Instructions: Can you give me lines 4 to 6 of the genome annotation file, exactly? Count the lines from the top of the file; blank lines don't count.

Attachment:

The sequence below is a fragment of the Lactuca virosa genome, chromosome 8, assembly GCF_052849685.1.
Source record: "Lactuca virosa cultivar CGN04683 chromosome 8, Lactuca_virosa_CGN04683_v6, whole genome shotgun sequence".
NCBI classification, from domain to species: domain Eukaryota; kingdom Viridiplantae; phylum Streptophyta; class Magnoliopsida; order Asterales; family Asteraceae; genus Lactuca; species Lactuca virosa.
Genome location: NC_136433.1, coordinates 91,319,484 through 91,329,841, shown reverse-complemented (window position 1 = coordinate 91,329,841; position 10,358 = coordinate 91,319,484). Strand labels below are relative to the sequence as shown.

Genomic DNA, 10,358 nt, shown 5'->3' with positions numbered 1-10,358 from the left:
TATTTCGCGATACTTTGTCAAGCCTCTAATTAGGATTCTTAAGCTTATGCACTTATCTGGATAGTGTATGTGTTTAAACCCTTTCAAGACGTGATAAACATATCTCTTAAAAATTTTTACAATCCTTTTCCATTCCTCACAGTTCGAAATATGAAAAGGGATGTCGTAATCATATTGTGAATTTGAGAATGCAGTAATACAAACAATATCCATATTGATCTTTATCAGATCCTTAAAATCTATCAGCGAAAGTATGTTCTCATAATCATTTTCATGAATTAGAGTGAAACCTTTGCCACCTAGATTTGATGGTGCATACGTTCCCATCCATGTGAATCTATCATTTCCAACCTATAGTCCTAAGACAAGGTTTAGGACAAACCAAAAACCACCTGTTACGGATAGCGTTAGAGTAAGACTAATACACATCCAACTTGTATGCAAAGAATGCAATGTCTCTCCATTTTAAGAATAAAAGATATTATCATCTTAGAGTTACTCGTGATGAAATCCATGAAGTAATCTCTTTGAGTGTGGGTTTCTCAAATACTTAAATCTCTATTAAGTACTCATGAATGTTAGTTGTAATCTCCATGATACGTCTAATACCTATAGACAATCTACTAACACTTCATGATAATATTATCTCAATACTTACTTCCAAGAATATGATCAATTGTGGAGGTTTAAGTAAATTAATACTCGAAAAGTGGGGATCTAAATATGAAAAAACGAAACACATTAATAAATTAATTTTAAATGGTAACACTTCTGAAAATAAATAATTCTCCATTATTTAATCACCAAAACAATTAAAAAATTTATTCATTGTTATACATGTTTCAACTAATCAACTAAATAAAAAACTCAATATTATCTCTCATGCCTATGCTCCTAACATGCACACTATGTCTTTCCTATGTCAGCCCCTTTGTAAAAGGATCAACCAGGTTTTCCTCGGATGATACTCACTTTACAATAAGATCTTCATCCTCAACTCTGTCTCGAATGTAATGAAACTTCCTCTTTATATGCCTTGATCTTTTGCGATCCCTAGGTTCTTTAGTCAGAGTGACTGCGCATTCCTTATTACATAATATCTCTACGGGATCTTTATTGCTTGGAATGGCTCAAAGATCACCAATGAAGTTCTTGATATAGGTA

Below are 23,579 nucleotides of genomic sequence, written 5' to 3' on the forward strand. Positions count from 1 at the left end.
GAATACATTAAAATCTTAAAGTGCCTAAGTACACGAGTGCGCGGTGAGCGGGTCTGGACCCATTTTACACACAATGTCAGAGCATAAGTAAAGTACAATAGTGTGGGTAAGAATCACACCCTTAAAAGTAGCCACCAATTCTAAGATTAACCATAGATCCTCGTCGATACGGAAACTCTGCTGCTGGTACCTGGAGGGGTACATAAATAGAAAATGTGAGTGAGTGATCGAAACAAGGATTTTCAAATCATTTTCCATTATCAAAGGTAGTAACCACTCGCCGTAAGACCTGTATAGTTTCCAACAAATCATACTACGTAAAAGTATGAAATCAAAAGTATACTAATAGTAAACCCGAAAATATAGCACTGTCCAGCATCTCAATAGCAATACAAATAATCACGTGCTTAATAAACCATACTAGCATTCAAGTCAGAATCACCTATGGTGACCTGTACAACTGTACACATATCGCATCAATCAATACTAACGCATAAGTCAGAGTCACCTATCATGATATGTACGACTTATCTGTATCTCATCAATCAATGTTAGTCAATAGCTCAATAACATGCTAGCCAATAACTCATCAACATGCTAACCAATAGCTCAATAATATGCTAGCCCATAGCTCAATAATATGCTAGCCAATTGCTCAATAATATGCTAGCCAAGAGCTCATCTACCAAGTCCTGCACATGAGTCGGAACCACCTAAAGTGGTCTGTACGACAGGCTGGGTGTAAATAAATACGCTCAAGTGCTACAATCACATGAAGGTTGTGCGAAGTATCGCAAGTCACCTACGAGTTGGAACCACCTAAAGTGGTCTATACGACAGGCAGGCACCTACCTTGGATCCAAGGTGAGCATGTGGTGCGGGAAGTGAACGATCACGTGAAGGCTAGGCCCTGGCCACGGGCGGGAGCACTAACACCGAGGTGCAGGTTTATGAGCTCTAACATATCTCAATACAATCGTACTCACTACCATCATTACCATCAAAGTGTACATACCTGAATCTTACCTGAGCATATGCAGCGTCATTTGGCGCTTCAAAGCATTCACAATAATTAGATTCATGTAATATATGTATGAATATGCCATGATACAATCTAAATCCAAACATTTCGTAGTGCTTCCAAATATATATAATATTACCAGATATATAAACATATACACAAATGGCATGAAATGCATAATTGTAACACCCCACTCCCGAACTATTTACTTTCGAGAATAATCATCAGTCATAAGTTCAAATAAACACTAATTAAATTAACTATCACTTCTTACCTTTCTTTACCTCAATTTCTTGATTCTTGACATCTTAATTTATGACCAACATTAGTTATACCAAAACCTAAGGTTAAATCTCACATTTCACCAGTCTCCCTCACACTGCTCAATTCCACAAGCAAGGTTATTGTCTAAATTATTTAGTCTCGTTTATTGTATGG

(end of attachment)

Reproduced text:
Genome location: NC_136433.1, coordinates 91,319,484 through 91,329,841, shown reverse-complemented (window position 1 = coordinate 91,329,841; position 10,358 = coordinate 91,319,484). Strand labels below are relative to the sequence as shown.

Genomic DNA, 10,358 nt, shown 5'->3' with positions numbered 1-10,358 from the left:
TATTTCGCGATACTTTGTCAAGCCTCTAATTAGGATTCTTAAGCTTATGCACTTATCTGGATAGTGTATGTGTTTAAACCCTTTCAAGACGTGATAAACATATCTCTTAAAAATTTTTACAATCCTTTTCCATTCCTCACAGTTCGAAATATGAAAAGGGATGTCGTAATCATATTGTGAATTTGAGAATGCAGTAATACAAACAATATCCATATTGATCTTTATCAGATCCTTAAAATCTATCAGCGAAAGTATGTTCTCATAATCATTTTCATGAATTAGAGTGAAACCTTTGCCACCTAGATTTGATGGTGCATACGTTCCCATCCATGTGAATCTATCATTTCCAACCTATAGTCCTAAGACAAGGTTTAGGACAAACCAAAAACCACCTGTTACGGATAGCGTTAGAGTAAGACTAATACACATCCAACTTGTATGCAAAGAATGCAATGTCTCTCCATTTTAAGAATAAAAGATATTATCATCTTAGAGTTACTCGTGATGAAATCCATGAAGTAATCTCTTTGAGTGTGGGTTTCTCAAATACTTAAATCTCTATTAAGTACTCATGAATGTTAGTTGTAATCTCCATGATACGTCTAATACCTATAGACAATCTACTAACACTTCATGATAATATTATCTCAATACTTACTTCCAAGAATATGATCAATTGTGGAGGTTTAAGTAAATTAATACTCGAAAAGTGGGGATCTAAATATGAAAAAACGAAACACATTAATAAATTAATTTTAAATGGTAACACTTCTGAAAATAAATAATTCTCCATTATTTAATCACCAAAACAATTAAAAAATTTATTCATTGTTATACATGTTTCAACTAATCAACTAAATAAAAAACTCAATATTATCTCTCATGCCTATGCTCCTAACATGCACACTATGTCTTTCCTATGTCAGCCCCTTTGTAAAAGGATCAACCAGGTTTTCCTCGGATGATACTCACTTTACAATAAGATCTTCATCCTCAACTCTGTCTCGAATGTAATGAAACTTCCTCTTTATATGCCTTGATCTTTTGCGATCCCTAGGTTCTTTAGTCAGAGTGACTGCGCATTCCTTATTACATAATATCTCTACGGGATCTTTATTGCTTGGAATGGCTCAAAGATCACCAATGAAGTTCTTGATATAGGTA